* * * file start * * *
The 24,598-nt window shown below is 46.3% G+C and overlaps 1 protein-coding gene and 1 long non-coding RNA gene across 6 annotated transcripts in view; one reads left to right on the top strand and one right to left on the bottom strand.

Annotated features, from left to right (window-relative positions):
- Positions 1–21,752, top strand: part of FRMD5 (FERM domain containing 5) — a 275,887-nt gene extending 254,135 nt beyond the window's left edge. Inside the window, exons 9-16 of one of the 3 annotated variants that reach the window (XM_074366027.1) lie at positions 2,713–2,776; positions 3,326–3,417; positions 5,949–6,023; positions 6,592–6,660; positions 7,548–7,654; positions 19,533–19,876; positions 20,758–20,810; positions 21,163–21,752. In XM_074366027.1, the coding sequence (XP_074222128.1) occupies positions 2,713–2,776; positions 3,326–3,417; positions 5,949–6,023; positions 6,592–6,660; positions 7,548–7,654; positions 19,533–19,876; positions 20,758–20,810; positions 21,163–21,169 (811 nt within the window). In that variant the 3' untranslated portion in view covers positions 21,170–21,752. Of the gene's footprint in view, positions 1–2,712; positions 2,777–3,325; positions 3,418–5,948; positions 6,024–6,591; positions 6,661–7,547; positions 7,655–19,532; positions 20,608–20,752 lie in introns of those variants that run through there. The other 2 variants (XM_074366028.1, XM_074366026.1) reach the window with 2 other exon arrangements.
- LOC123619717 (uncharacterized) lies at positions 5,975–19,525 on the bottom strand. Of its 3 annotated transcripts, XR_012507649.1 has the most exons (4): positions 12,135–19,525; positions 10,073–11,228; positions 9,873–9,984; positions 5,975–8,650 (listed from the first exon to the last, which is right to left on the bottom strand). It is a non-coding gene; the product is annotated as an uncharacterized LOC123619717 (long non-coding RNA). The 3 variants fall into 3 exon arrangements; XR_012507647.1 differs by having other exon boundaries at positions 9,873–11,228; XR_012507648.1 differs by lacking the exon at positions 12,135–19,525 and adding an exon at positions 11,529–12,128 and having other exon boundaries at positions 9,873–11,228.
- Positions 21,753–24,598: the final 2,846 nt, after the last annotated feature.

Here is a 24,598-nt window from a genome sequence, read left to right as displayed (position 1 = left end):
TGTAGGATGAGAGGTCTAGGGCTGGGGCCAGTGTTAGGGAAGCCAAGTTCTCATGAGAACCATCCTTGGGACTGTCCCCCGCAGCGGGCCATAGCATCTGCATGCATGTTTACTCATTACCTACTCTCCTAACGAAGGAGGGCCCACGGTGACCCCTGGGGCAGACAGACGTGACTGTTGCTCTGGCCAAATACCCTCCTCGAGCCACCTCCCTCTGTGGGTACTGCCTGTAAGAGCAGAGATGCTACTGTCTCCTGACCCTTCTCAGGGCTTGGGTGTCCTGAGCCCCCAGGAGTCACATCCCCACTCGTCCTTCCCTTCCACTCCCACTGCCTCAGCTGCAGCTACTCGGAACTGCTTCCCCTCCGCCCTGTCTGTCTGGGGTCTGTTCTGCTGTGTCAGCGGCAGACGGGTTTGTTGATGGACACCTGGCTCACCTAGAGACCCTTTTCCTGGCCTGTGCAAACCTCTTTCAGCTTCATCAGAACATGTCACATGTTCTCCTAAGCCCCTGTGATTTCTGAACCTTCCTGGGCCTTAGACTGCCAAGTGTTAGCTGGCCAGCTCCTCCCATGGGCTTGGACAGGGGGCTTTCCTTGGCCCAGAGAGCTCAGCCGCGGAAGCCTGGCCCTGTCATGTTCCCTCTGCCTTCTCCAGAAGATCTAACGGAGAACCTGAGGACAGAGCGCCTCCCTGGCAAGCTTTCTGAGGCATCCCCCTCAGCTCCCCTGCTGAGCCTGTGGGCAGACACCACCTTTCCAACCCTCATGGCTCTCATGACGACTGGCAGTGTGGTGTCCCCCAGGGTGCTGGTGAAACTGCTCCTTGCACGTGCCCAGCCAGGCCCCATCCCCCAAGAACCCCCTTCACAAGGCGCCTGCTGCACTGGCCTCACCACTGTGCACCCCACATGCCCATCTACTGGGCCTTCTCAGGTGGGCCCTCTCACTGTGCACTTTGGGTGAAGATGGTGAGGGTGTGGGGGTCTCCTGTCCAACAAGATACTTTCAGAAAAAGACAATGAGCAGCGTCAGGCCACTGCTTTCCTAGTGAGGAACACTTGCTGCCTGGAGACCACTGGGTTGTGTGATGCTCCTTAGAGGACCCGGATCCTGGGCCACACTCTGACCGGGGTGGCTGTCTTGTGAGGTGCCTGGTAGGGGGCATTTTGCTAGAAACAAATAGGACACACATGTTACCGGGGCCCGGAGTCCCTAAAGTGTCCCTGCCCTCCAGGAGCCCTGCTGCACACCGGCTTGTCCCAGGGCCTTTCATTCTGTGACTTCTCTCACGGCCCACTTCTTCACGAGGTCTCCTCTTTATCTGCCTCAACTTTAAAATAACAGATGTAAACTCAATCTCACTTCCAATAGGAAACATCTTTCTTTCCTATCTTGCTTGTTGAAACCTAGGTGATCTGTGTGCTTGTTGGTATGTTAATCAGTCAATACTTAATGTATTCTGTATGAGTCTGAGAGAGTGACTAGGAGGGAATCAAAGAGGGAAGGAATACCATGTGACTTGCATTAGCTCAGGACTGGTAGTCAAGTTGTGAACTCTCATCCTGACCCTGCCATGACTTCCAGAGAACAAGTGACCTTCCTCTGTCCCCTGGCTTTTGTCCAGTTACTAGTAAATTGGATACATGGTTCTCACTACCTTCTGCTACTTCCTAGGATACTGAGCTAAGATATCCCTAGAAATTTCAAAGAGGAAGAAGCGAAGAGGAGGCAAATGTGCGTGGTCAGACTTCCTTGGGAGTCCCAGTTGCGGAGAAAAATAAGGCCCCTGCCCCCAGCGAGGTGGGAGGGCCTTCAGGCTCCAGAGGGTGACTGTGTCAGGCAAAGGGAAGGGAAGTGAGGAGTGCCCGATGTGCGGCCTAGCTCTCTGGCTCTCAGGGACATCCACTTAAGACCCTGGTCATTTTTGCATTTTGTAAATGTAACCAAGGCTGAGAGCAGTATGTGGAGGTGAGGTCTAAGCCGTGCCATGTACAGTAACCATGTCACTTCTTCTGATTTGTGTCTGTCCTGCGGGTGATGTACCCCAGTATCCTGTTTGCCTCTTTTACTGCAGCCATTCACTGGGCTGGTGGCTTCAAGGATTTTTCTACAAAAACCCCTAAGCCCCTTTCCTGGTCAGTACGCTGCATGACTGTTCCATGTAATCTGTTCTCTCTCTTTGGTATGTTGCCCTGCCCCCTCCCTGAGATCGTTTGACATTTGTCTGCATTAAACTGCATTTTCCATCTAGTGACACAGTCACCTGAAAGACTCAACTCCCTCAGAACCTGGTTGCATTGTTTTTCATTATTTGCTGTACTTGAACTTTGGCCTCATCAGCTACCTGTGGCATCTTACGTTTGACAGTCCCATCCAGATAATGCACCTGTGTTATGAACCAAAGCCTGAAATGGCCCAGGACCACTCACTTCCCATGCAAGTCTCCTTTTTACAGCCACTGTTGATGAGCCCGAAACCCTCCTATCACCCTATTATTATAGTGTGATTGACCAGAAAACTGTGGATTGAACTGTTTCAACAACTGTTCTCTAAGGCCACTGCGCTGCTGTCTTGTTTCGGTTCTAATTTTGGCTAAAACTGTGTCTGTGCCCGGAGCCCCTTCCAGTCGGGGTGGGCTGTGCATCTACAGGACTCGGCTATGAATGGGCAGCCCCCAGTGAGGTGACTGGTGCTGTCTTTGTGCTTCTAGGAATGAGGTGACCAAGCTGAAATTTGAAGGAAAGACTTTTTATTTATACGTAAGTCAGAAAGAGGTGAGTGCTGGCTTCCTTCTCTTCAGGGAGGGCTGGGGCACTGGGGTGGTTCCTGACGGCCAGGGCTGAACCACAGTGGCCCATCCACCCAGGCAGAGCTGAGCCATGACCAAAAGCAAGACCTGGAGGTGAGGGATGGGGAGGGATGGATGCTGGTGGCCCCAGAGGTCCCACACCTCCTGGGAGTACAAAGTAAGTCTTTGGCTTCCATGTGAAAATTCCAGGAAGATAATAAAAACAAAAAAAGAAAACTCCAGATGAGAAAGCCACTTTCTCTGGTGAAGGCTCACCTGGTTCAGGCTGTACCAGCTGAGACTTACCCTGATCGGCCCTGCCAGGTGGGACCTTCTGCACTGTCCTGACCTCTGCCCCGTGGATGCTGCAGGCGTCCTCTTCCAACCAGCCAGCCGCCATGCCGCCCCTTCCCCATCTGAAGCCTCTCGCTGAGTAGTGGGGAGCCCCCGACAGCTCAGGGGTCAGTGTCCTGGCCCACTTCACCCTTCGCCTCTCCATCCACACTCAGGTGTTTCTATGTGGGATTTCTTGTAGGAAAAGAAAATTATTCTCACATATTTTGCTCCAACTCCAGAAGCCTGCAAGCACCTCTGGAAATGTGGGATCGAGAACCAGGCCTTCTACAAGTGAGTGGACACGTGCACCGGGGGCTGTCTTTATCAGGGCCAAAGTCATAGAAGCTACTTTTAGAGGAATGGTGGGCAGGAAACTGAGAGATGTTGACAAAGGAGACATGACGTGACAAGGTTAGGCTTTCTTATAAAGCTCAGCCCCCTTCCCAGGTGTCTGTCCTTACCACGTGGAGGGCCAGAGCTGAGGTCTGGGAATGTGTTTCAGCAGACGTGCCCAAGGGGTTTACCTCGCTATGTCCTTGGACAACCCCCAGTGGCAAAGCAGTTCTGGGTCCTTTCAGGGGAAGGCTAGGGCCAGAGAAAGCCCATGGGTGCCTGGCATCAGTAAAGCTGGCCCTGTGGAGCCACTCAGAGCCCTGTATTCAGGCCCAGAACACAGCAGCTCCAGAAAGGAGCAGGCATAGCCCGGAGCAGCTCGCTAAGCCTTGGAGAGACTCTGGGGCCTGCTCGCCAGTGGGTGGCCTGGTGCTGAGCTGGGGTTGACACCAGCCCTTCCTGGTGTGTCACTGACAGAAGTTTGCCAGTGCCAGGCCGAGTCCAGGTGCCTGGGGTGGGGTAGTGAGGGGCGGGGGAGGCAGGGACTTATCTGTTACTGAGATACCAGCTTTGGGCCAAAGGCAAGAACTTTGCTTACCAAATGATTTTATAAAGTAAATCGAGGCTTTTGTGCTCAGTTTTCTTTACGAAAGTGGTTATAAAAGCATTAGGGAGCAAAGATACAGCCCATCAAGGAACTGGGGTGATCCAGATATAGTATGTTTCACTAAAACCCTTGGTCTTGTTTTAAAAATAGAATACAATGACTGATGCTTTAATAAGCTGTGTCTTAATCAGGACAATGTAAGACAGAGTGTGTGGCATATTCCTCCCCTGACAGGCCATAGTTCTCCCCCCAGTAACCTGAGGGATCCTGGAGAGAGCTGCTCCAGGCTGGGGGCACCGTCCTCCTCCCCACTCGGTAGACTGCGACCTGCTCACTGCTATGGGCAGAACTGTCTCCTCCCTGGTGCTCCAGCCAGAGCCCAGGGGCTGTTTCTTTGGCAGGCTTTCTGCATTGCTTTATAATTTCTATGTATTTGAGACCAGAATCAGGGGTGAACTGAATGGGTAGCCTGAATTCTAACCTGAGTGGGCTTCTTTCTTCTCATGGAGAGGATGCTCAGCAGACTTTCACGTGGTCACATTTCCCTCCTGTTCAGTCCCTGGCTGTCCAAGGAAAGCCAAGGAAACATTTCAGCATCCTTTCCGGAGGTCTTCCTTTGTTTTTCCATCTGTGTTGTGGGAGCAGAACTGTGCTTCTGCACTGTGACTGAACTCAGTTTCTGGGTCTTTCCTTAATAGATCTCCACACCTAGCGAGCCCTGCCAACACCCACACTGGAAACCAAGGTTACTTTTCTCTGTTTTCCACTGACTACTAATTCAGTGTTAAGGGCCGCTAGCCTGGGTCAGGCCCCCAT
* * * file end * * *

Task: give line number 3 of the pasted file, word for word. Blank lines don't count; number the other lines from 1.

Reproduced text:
- Positions 1–21,752, top strand: part of FRMD5 (FERM domain containing 5) — a 275,887-nt gene extending 254,135 nt beyond the window's left edge. Inside the window, exons 9-16 of one of the 3 annotated variants that reach the window (XM_074366027.1) lie at positions 2,713–2,776; positions 3,326–3,417; positions 5,949–6,023; positions 6,592–6,660; positions 7,548–7,654; positions 19,533–19,876; positions 20,758–20,810; positions 21,163–21,752. In XM_074366027.1, the coding sequence (XP_074222128.1) occupies positions 2,713–2,776; positions 3,326–3,417; positions 5,949–6,023; positions 6,592–6,660; positions 7,548–7,654; positions 19,533–19,876; positions 20,758–20,810; positions 21,163–21,169 (811 nt within the window). In that variant the 3' untranslated portion in view covers positions 21,170–21,752. Of the gene's footprint in view, positions 1–2,712; positions 2,777–3,325; positions 3,418–5,948; positions 6,024–6,591; positions 6,661–7,547; positions 7,655–19,532; positions 20,608–20,752 lie in introns of those variants that run through there. The other 2 variants (XM_074366028.1, XM_074366026.1) reach the window with 2 other exon arrangements.